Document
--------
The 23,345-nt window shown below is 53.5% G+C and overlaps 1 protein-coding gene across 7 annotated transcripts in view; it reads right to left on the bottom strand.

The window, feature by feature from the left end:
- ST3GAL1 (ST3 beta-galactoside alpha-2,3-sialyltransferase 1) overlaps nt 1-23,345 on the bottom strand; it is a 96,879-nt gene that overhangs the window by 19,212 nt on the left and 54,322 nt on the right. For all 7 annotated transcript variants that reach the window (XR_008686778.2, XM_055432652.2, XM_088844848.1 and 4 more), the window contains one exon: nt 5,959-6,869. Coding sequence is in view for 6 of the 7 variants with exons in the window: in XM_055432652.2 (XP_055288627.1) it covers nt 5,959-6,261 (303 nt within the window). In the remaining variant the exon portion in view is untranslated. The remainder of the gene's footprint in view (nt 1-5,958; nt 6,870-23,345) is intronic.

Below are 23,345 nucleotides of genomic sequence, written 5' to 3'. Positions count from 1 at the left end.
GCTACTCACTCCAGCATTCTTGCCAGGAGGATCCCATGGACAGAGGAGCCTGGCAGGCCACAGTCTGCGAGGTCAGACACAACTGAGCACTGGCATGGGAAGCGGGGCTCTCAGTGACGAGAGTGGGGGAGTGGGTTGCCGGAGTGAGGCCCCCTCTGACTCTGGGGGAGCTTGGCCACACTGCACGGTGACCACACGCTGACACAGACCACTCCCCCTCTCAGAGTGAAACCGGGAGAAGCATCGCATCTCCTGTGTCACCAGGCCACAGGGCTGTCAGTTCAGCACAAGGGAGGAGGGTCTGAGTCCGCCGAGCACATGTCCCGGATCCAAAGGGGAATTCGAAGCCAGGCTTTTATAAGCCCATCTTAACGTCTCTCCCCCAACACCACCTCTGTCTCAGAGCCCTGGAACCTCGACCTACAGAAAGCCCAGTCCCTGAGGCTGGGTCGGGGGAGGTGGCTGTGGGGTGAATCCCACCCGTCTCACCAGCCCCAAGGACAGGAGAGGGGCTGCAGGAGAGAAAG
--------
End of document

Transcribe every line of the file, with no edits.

The 23,345-nt window shown below is 53.5% G+C and overlaps 1 protein-coding gene across 7 annotated transcripts in view; it reads right to left on the bottom strand.

The window, feature by feature from the left end:
- ST3GAL1 (ST3 beta-galactoside alpha-2,3-sialyltransferase 1) overlaps nt 1-23,345 on the bottom strand; it is a 96,879-nt gene that overhangs the window by 19,212 nt on the left and 54,322 nt on the right. For all 7 annotated transcript variants that reach the window (XR_008686778.2, XM_055432652.2, XM_088844848.1 and 4 more), the window contains one exon: nt 5,959-6,869. Coding sequence is in view for 6 of the 7 variants with exons in the window: in XM_055432652.2 (XP_055288627.1) it covers nt 5,959-6,261 (303 nt within the window). In the remaining variant the exon portion in view is untranslated. The remainder of the gene's footprint in view (nt 1-5,958; nt 6,870-23,345) is intronic.

Below are 23,345 nucleotides of genomic sequence, written 5' to 3'. Positions count from 1 at the left end.
GCTACTCACTCCAGCATTCTTGCCAGGAGGATCCCATGGACAGAGGAGCCTGGCAGGCCACAGTCTGCGAGGTCAGACACAACTGAGCACTGGCATGGGAAGCGGGGCTCTCAGTGACGAGAGTGGGGGAGTGGGTTGCCGGAGTGAGGCCCCCTCTGACTCTGGGGGAGCTTGGCCACACTGCACGGTGACCACACGCTGACACAGACCACTCCCCCTCTCAGAGTGAAACCGGGAGAAGCATCGCATCTCCTGTGTCACCAGGCCACAGGGCTGTCAGTTCAGCACAAGGGAGGAGGGTCTGAGTCCGCCGAGCACATGTCCCGGATCCAAAGGGGAATTCGAAGCCAGGCTTTTATAAGCCCATCTTAACGTCTCTCCCCCAACACCACCTCTGTCTCAGAGCCCTGGAACCTCGACCTACAGAAAGCCCAGTCCCTGAGGCTGGGTCGGGGGAGGTGGCTGTGGGGTGAATCCCACCCGTCTCACCAGCCCCAAGGACAGGAGAGGGGCTGCAGGAGAGAAAG